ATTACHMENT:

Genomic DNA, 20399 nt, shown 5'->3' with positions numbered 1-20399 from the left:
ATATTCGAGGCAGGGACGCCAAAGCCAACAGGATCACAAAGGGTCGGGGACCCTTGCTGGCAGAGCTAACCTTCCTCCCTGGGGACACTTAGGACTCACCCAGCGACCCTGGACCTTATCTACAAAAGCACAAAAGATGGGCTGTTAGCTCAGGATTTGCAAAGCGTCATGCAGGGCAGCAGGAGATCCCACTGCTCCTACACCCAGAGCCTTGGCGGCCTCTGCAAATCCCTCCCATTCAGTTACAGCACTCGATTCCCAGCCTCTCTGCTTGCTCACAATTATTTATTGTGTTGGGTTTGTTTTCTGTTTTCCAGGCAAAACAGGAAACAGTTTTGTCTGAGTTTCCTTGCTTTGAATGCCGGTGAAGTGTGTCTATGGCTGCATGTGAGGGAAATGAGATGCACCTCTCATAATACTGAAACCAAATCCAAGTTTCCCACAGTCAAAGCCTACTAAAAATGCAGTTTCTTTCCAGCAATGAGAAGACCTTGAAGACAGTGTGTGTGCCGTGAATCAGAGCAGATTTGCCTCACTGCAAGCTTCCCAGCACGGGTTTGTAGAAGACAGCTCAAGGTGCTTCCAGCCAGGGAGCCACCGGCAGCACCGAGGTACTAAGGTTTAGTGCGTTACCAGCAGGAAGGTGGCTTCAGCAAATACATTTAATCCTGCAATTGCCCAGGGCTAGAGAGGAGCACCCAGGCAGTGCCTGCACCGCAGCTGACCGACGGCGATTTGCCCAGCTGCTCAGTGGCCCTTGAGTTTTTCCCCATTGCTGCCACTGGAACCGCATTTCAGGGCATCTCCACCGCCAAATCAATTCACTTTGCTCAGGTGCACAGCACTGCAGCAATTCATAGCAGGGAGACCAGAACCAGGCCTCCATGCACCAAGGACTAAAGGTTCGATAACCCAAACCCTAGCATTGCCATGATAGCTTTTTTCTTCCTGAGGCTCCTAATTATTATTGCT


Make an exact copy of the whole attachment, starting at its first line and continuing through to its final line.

Genomic DNA, 20399 nt, shown 5'->3' with positions numbered 1-20399 from the left:
ATATTCGAGGCAGGGACGCCAAAGCCAACAGGATCACAAAGGGTCGGGGACCCTTGCTGGCAGAGCTAACCTTCCTCCCTGGGGACACTTAGGACTCACCCAGCGACCCTGGACCTTATCTACAAAAGCACAAAAGATGGGCTGTTAGCTCAGGATTTGCAAAGCGTCATGCAGGGCAGCAGGAGATCCCACTGCTCCTACACCCAGAGCCTTGGCGGCCTCTGCAAATCCCTCCCATTCAGTTACAGCACTCGATTCCCAGCCTCTCTGCTTGCTCACAATTATTTATTGTGTTGGGTTTGTTTTCTGTTTTCCAGGCAAAACAGGAAACAGTTTTGTCTGAGTTTCCTTGCTTTGAATGCCGGTGAAGTGTGTCTATGGCTGCATGTGAGGGAAATGAGATGCACCTCTCATAATACTGAAACCAAATCCAAGTTTCCCACAGTCAAAGCCTACTAAAAATGCAGTTTCTTTCCAGCAATGAGAAGACCTTGAAGACAGTGTGTGTGCCGTGAATCAGAGCAGATTTGCCTCACTGCAAGCTTCCCAGCACGGGTTTGTAGAAGACAGCTCAAGGTGCTTCCAGCCAGGGAGCCACCGGCAGCACCGAGGTACTAAGGTTTAGTGCGTTACCAGCAGGAAGGTGGCTTCAGCAAATACATTTAATCCTGCAATTGCCCAGGGCTAGAGAGGAGCACCCAGGCAGTGCCTGCACCGCAGCTGACCGACGGCGATTTGCCCAGCTGCTCAGTGGCCCTTGAGTTTTTCCCCATTGCTGCCACTGGAACCGCATTTCAGGGCATCTCCACCGCCAAATCAATTCACTTTGCTCAGGTGCACAGCACTGCAGCAATTCATAGCAGGGAGACCAGAACCAGGCCTCCATGCACCAAGGACTAAAGGTTCGATAACCCAAACCCTAGCATTGCCATGATAGCTTTTTTCTTCCTGAGGCTCCTAATTATTATTGCT